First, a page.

No evidence of improved pregnancy outcome; counseling may be effective for depressive symptoms
THURSDAY, Nov. 1 (HealthDay News) -- Physicians who treat infertile women should be aware of the potential risks associated with antidepressant use during pregnancy, and should consider alternative treatments such as some forms of counseling, according to a study published online Oct. 31 in Human Reproduction.
Noting that selective serotonin reuptake inhibitor (SSRI) use is associated with possible reduced infertility treatment efficacy as well as higher rates of adverse pregnancy outcomes, Alice D. Domar, Ph.D., from Boston IVF, and colleagues reviewed the current literature to examine the safety and efficacy of SSRI use in infertile women. All studies that assessed females taking antidepressant medications for depressive symptoms who were experiencing infertility were included.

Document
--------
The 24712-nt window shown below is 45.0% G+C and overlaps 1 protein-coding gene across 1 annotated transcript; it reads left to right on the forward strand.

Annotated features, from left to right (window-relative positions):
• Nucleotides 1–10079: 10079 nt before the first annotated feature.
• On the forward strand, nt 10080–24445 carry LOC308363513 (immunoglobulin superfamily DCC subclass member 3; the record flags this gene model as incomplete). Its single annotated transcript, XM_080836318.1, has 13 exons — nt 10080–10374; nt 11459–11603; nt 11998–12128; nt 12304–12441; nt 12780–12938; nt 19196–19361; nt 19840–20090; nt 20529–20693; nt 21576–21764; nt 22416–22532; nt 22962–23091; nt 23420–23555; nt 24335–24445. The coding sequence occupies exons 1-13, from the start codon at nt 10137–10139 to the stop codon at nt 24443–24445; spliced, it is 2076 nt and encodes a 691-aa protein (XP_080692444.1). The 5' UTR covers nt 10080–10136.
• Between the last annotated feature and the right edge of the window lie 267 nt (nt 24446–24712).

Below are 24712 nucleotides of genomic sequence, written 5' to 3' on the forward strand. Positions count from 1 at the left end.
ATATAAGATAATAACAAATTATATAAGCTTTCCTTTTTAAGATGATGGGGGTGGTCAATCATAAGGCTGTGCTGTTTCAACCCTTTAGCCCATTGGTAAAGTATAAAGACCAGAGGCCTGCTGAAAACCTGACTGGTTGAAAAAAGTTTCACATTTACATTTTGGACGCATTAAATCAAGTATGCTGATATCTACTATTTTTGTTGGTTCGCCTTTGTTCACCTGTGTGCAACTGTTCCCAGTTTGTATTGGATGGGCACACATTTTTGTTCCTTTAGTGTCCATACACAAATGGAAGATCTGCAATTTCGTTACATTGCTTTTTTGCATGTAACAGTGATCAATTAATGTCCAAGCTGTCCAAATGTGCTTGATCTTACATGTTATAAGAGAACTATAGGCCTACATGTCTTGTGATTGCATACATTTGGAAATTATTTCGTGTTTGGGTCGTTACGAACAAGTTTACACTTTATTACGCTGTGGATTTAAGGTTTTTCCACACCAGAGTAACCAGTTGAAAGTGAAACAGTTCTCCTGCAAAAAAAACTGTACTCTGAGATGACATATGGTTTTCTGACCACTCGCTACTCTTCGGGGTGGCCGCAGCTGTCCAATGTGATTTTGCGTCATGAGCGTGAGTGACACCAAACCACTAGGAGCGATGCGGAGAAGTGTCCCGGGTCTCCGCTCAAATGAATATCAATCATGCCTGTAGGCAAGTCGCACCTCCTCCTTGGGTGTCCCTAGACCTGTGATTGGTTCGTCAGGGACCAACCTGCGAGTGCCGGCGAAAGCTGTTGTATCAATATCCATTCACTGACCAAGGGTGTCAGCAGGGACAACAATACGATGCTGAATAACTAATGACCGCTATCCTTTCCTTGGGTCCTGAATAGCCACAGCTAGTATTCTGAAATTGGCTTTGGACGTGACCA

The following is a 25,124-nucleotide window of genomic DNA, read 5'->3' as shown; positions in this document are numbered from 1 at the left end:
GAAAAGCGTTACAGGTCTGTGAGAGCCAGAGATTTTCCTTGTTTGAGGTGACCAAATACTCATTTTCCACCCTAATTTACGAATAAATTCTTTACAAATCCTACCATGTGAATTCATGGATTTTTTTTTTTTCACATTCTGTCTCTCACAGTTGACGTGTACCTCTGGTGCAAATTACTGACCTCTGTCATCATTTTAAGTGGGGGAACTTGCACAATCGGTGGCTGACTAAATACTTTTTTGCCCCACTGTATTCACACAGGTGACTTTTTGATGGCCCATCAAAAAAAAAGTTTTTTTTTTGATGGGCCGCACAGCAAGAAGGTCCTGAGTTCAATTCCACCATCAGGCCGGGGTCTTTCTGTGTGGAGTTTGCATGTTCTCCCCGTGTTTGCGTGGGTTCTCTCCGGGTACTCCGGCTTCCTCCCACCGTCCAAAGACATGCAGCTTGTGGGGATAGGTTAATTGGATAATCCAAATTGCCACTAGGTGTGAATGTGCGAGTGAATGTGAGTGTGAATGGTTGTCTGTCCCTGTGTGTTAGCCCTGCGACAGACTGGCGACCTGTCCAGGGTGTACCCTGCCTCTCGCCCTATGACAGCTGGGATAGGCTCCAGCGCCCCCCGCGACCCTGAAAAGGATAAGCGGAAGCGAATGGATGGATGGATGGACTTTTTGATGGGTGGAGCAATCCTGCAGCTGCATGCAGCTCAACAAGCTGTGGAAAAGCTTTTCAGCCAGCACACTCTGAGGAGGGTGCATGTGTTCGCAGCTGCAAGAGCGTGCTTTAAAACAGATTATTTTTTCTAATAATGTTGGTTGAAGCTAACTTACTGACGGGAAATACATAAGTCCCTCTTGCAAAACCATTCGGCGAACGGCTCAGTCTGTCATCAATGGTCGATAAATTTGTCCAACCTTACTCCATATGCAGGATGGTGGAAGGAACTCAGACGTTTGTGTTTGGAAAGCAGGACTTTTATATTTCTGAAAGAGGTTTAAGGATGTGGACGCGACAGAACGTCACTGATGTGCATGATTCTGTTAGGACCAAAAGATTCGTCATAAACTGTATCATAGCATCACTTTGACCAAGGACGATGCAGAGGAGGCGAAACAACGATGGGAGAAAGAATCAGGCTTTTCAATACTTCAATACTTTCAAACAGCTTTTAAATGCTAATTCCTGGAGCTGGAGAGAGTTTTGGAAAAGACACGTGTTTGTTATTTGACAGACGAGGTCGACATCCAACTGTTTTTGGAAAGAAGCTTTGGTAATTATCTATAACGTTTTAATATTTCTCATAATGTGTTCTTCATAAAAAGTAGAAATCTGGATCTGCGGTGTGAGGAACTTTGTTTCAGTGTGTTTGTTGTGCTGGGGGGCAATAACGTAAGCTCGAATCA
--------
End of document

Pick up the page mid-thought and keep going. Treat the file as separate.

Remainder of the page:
The researchers found that there were increased risks of miscarriage, birth defects, preterm birth, newborn behavioral syndrome, persistent pulmonary hypertension of the newborn, and possible longer term neurobehavioral effects seen with antidepressant use during pregnancy. No evidence was found for improved pregnancy outcomes with antidepressant use. Noting that some evidence suggests decreases in depressive symptoms with psychotherapy, including cognitive-behavioral therapy and exercise, some forms of counseling were also shown to be effective for treating these symptoms in infertile women.
"Our findings are limited by the availability of published studies in the field, which are often retrospective and of small size," the authors write. "Practitioners who care for infertility patients should have a thorough understanding of the published literature so that they can adequately counsel their patients."
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